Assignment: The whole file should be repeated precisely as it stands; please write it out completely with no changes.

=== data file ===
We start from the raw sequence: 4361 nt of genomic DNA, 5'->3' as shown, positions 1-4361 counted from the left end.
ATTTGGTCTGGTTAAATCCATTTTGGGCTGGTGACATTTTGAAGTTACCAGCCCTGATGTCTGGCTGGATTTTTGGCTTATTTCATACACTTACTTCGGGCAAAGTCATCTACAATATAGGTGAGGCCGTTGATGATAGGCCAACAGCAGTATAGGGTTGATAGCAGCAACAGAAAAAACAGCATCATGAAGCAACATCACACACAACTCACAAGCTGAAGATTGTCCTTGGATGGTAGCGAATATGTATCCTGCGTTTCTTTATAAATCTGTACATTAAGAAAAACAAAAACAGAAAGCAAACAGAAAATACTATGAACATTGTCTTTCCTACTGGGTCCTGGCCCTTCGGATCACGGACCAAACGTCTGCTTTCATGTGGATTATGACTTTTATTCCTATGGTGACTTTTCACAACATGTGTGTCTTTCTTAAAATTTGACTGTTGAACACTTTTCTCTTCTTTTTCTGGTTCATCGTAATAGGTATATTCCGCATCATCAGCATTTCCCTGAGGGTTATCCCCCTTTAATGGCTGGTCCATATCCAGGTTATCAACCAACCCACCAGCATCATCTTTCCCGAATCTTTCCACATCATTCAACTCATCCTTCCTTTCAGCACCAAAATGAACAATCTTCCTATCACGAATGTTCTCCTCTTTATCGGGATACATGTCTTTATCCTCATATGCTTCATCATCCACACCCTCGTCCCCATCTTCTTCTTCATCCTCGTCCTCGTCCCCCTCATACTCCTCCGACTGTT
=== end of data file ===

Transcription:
We start from the raw sequence: 4361 nt of genomic DNA, 5'->3' as shown, positions 1-4361 counted from the left end.
ATTTGGTCTGGTTAAATCCATTTTGGGCTGGTGACATTTTGAAGTTACCAGCCCTGATGTCTGGCTGGATTTTTGGCTTATTTCATACACTTACTTCGGGCAAAGTCATCTACAATATAGGTGAGGCCGTTGATGATAGGCCAACAGCAGTATAGGGTTGATAGCAGCAACAGAAAAAACAGCATCATGAAGCAACATCACACACAACTCACAAGCTGAAGATTGTCCTTGGATGGTAGCGAATATGTATCCTGCGTTTCTTTATAAATCTGTACATTAAGAAAAACAAAAACAGAAAGCAAACAGAAAATACTATGAACATTGTCTTTCCTACTGGGTCCTGGCCCTTCGGATCACGGACCAAACGTCTGCTTTCATGTGGATTATGACTTTTATTCCTATGGTGACTTTTCACAACATGTGTGTCTTTCTTAAAATTTGACTGTTGAACACTTTTCTCTTCTTTTTCTGGTTCATCGTAATAGGTATATTCCGCATCATCAGCATTTCCCTGAGGGTTATCCCCCTTTAATGGCTGGTCCATATCCAGGTTATCAACCAACCCACCAGCATCATCTTTCCCGAATCTTTCCACATCATTCAACTCATCCTTCCTTTCAGCACCAAAATGAACAATCTTCCTATCACGAATGTTCTCCTCTTTATCGGGATACATGTCTTTATCCTCATATGCTTCATCATCCACACCCTCGTCCCCATCTTCTTCTTCATCCTCGTCCTCGTCCCCCTCATACTCCTCCGACTGTT